Master Thief 3D is a 3D game where the player takes the role of a professional catburgler. You will need to run, jump, shoot, and disable alarms, traps, and puzzles to get to your mission goal.
First off, I must express a big complaint. The registration process for Cascata games combines all the least pleasant aspects of a treasure hunt, tax returns, and a marketing survey. In fact, you do have to give them personal information to get to the game–name, email, age, job, gaming habits, and country, and you have to agree to receive email from them if you want product updates. Install a program on your Palm, take the 16-digit code it provides, plug that into their website along with the 28-digit code you get when you purchase, and download the game. And you have to do this every time you buy a new mission pack or switch devices. I was irritated and I didn’t even have to pay for the game. If I’d actually shelled out money for the experience, I would have been REALLY mad. I’ve never been a fan of excessive, user-affronting copyprotection, and Master Thief 3D has it in spades.
On to the fun bits. The game environment mimics in many ways the earliest 3D shooters of the PC world. If you’ve ever played Wolfenstein 3D, Doom, or Duke Nukem, you’ll get big time deja vu. It features all the standard accoutrements: health packs, weapons lying around, goodies to grab and enemies to shoot. It even looks the same as some of those games.
The similarity slows down there, though. MT3D isn’t a run-and-twitch shooter– and it couldn’t be if it wanted to.
Moving through the game environment is difficult at times. First, the game sometimes slows when it’s executing an action like a door opening. Second, the combinations of buttons, and what you need to do to perform X task, can be hard to use. You have hardware buttons assigned to left, right, forward, back, fire, and strafe. You ALSO have the Touchscreen acting as look and aim controls. So unless you have four hands, you need to stop running to shoot, stop turning to aim, etcetera. I can definitely see why they’ve produced a Tungsten | T compatible version of this–I’m sure if you use the d-pad for movement and the center button for firing, and you use your other hand for aiming/strafing, the game would be much more playable and less cramp- inducing.
Moving around your environment, you begin collecting items, finding rooms, and running into puzzles and guards. The guards, while displaying the extraordinarily low level of intelligence common to this type of game engine (they can’t see you through a window), can be quite dangerous given your rather pathetic starting armament of a single stun-gun. In fact, your first act will likely be to stun a guard and take their pistol. This leads to one of the many interesting twists in the game–be careful of the guards, they will wake up, unless you kill them while they’re out. Well, what did you expect in becoming a catburgler?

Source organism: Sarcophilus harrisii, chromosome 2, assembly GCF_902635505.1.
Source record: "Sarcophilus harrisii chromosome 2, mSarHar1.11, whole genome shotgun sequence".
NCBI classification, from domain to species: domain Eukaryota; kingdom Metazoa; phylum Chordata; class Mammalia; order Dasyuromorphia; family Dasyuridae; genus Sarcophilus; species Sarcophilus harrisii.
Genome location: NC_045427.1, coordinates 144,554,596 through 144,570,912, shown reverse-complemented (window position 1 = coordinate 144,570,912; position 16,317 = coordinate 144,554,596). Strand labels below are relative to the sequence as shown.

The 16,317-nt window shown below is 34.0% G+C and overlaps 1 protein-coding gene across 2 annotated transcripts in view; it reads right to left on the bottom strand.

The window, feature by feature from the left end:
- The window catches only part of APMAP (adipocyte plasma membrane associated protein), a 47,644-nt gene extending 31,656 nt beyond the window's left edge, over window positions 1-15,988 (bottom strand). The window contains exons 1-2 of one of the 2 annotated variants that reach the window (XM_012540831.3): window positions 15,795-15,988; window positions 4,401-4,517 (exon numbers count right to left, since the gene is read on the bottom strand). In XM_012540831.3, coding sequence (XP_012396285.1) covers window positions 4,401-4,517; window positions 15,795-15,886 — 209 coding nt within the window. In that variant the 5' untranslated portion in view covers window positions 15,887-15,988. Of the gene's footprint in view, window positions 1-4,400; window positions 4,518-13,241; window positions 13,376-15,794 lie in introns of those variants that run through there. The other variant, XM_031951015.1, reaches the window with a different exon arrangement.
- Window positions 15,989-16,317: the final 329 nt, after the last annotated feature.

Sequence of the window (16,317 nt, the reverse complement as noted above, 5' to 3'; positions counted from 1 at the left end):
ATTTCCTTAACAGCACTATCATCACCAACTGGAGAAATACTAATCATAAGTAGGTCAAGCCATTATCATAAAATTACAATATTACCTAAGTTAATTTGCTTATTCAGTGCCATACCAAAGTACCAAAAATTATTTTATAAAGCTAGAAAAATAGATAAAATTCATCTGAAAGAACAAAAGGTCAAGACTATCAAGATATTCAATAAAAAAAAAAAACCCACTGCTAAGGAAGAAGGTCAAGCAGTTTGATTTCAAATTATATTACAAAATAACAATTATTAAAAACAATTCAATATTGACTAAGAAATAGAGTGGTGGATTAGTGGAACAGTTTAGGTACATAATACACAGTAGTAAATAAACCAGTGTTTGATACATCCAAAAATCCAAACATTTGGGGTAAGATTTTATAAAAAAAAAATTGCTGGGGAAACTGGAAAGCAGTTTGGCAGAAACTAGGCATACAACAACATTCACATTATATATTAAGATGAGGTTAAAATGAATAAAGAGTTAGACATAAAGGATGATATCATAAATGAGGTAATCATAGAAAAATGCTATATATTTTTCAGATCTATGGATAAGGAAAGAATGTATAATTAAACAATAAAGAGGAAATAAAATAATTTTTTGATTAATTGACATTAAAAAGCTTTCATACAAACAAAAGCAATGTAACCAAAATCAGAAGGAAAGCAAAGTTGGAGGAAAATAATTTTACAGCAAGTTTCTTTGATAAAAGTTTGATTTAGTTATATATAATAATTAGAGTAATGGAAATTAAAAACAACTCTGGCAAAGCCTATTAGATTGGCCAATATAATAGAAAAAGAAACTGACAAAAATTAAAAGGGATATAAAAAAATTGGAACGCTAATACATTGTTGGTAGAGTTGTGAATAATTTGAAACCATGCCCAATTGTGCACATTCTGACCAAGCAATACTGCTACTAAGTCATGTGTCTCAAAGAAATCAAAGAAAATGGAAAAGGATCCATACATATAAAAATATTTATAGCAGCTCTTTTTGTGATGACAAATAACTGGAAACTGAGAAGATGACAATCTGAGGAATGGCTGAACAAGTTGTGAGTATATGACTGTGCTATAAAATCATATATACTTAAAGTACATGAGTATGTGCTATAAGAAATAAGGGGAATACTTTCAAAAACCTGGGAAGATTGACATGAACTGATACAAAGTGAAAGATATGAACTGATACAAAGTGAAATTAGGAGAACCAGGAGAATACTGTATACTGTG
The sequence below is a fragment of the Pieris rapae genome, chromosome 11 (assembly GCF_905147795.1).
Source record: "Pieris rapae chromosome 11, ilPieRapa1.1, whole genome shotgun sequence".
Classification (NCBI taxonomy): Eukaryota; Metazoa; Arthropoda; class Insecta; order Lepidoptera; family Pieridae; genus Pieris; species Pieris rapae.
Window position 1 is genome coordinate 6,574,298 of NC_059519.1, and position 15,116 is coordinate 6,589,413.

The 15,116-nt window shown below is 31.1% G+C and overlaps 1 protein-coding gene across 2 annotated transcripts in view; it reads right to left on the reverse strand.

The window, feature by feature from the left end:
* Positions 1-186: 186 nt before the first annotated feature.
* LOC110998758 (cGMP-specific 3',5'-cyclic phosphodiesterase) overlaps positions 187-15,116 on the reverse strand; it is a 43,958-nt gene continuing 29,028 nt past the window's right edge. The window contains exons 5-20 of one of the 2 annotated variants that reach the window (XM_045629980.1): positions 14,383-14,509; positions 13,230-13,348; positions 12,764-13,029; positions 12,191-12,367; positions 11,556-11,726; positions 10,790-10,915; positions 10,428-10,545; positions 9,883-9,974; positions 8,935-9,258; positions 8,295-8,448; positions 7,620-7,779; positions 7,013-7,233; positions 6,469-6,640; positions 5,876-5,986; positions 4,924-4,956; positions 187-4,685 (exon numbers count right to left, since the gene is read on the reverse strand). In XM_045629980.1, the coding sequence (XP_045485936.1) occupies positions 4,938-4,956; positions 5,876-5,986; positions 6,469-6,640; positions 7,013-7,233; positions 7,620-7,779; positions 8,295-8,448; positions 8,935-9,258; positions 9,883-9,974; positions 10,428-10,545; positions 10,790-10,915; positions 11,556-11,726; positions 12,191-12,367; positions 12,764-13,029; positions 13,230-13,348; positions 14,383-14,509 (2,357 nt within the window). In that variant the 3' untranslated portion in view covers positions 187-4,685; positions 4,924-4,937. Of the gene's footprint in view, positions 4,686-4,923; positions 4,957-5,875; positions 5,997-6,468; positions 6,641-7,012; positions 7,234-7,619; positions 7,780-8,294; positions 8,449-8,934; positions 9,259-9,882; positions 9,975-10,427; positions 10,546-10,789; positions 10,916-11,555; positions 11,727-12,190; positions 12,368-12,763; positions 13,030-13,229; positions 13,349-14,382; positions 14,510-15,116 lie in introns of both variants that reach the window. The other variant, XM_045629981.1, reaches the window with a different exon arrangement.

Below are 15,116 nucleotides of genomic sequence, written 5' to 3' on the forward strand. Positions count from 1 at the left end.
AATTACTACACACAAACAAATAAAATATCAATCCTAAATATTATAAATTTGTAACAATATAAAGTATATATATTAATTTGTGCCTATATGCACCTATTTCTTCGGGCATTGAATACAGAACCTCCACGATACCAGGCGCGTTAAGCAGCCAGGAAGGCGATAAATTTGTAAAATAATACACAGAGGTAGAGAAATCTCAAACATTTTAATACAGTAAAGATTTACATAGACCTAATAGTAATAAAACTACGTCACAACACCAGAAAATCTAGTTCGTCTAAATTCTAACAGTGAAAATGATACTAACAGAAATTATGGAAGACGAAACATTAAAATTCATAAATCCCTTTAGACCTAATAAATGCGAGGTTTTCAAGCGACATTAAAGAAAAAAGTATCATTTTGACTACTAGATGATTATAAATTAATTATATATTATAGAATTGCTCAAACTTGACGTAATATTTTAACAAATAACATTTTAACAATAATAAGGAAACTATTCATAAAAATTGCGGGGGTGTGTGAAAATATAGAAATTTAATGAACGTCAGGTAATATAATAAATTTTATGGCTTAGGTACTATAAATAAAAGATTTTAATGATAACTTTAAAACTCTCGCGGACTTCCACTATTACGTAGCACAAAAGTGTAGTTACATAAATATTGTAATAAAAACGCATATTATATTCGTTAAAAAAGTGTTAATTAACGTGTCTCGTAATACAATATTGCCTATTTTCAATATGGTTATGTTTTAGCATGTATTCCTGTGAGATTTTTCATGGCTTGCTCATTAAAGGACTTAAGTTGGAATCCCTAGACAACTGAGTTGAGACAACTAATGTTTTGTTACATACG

The puzzles are one of the most challenging and unusual aspects of the game. They surface in various ways consistent with the surroundings–hack into a computer terminal, or figure out the security code to deactivate the alarm. You have to be careful, though, because some puzzles won’t give you a second chance.
The game does include some annoyances. When using nightvision while moving, the screen breaks up in a manner reminiscent of poor quality interlaced video. The aforementioned button and movement issues can be a enormous pain when you’re trying to race back to a door while the alarm is disabled. Clipping is handled rather questionably, and being unable to look down while moving makes avoiding objects very difficult.
Master Thief 3D is a very interesting and unique game. I have no doubt that with the new series of OS5 based devices sporting more control and better speed, MT3D could become a truly great action/puzzle game. Given the altogether rather dubious quality of my experience, from the “1984” registration to the control problems, if asked why I’m so confident in the potential of MT3D, I could only say that I like the game’s audacity. It feels like Cascata is trying to do something more than an action game here, and given what they’ve done with what they’ve had to work with, I think they can. There are a number of problems to be worked out, but hopefully they will be, and if they are this will be one to watch.
Master Thief 3D is also available for OS5.
65K color screen
618K free memory (OS4)
648K free memory (OS5)
I do have a few points to add on. I obtained the Palm OS 5 version for my Tungsten T and the efficiencies TheWraith was hoping for are there in part. The game looks very nice and runs quickly, with few dropped frames. However, I found it difficult to contort my hands around the TT to make it work. I know, it’s not really the developer’s fault, perhaps the hardware is the limiting factor here. In the end, I think it’s a great effort and we’re definitely going to stay tuned to what these guys are up to. They’re pushing the limits of the hardware and should create some excellent products. I can only hope a good joystick/gaming pad comes out to help game makers take advantage of the hardware.
The mission packs run $12, click here to get more info or to download a trial.